Alan, spotted by Wells as a promising mathematician, was soon outstripping Ken and Barry, who was three years older. Ken won a scholarship to Westminster School when he was twelve; Alan, always compelled “to prove myself the better man of the two,” had the same success next year when he was eleven. This was a pattern that continued: Alan leaping ahead of Ken in lessons and games, and sometimes feeling bad about it; Ken—“kinder, larger-hearted, more lovable, more tolerant, sweeter tempered”—apparently not resentful at being trumped by his younger brother. The two stayed very close: “Throughout his life I never lost Ken, nor he me.”
After the warmth of Henley House, Westminster was a comedown. Breakfasts—Alan’s favorite meal—were awful; washing was done in cold water; junior boys lived in fear of tanning by seniors; there was bad language and smutty talk (which Milne hated all his life). Though he made a brilliant start in mathematics, when an end-of-term report accused him of lacking ambition he stopped working hard and coasted along the rest of his school days. He played for Westminster at cricket and football, he read voraciously, and spent the long hours of weekend leisure—one amenity that Westminster offered—with Ken. They fooled about together, planned their next holiday enterprises, and wrote light verses which they submitted to various papers over the initials A. K. M. Alan’s mathematics remained good enough to win him a scholarship to Trinity College, Cambridge—and because he had been fascinated by a copy of the magazine Granta, Cambridge was where he wanted to be for other reasons than mathematics.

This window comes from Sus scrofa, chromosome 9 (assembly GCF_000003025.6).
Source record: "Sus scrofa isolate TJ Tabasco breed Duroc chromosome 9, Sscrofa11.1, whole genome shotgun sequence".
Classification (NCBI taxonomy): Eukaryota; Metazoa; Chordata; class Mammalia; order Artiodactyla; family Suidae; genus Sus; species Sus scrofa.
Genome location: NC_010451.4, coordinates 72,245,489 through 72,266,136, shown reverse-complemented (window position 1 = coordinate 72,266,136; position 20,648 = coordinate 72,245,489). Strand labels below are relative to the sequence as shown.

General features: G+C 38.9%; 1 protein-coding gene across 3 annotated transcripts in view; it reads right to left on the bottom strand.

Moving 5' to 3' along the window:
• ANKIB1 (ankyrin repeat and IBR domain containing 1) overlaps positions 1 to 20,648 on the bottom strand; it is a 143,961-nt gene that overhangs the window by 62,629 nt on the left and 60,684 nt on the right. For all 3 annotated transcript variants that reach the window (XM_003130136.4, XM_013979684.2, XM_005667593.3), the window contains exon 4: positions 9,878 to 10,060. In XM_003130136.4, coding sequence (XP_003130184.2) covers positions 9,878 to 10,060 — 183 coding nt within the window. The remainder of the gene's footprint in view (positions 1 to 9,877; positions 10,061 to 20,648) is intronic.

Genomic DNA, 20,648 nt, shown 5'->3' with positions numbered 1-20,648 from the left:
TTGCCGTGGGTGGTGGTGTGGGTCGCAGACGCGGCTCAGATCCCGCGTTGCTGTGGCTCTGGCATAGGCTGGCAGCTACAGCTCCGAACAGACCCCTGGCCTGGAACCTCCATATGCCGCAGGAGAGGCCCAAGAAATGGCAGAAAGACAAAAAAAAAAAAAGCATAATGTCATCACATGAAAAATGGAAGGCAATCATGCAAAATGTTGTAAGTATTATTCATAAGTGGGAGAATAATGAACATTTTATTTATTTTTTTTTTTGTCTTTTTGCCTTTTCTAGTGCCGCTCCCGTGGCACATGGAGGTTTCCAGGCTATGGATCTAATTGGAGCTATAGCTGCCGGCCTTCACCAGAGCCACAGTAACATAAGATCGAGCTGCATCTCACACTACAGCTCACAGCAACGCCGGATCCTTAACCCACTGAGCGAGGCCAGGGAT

In the year above him at Trinity were Leonard Woolf, Clive Bell, and Lytton Strachey, all then—according to Woolf—“very serious young men.” In the Granta set, to which Milne quickly gravitated, it was bad form to be serious. The magazine was very different from the periodical that bears its name today. It aimed to be an undergraduate Punch: light verse à la Calverley, amusing prose trifles. Milne shone in both genres and one prose piece, “Jeremy, I and the jelly-fish,” caught the eye of Punch stalwart R. C. Lehmann: “a piece of sparkling and entirely frivolous and irresponsible irrelevance,” he called it, and invited the author to send in something to Punch.
Milne became editor of Granta (securing a contribution for a May Week number from the now famous H. G. Wells), and left Cambridge with a poor degree and an urge to try his hand as a journalist. Back in London he wrote Granta-type sketches and poems and fired them off at newspapers and weeklies. Wells was helpful with suggestions and introductions, Alfred Harmsworth was not. Milne began to appear regularly in Punch and in 1906, when he was twenty-four, he was invited to join the staff as assistant editor: in addition to his salary he would be paid for his contributions at double rates.